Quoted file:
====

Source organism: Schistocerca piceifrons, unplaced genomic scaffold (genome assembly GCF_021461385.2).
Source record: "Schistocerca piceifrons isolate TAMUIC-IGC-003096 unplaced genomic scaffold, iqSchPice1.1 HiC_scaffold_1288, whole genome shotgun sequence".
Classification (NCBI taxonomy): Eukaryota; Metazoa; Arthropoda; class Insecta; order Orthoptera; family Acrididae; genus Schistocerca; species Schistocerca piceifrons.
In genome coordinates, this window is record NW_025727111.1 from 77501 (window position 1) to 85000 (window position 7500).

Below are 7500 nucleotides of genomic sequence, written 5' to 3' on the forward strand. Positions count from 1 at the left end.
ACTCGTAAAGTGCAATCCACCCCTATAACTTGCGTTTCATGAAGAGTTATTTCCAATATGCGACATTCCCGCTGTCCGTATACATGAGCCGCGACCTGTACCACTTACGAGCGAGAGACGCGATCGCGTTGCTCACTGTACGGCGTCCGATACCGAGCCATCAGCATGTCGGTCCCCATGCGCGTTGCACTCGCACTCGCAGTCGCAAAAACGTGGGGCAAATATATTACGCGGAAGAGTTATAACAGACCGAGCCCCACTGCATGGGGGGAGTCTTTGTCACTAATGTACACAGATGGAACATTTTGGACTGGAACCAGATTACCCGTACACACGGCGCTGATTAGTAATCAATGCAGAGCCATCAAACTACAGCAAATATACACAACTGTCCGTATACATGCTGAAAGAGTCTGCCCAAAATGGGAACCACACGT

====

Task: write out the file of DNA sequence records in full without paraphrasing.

Source organism: Schistocerca piceifrons, unplaced genomic scaffold (genome assembly GCF_021461385.2).
Source record: "Schistocerca piceifrons isolate TAMUIC-IGC-003096 unplaced genomic scaffold, iqSchPice1.1 HiC_scaffold_1288, whole genome shotgun sequence".
Classification (NCBI taxonomy): Eukaryota; Metazoa; Arthropoda; class Insecta; order Orthoptera; family Acrididae; genus Schistocerca; species Schistocerca piceifrons.
In genome coordinates, this window is record NW_025727111.1 from 77501 (window position 1) to 85000 (window position 7500).

Below are 7500 nucleotides of genomic sequence, written 5' to 3' on the forward strand. Positions count from 1 at the left end.
ACTCGTAAAGTGCAATCCACCCCTATAACTTGCGTTTCATGAAGAGTTATTTCCAATATGCGACATTCCCGCTGTCCGTATACATGAGCCGCGACCTGTACCACTTACGAGCGAGAGACGCGATCGCGTTGCTCACTGTACGGCGTCCGATACCGAGCCATCAGCATGTCGGTCCCCATGCGCGTTGCACTCGCACTCGCAGTCGCAAAAACGTGGGGCAAATATATTACGCGGAAGAGTTATAACAGACCGAGCCCCACTGCATGGGGGGAGTCTTTGTCACTAATGTACACAGATGGAACATTTTGGACTGGAACCAGATTACCCGTACACACGGCGCTGATTAGTAATCAATGCAGAGCCATCAAACTACAGCAAATATACACAACTGTCCGTATACATGCTGAAAGAGTCTGCCCAAAATGGGAACCACACGT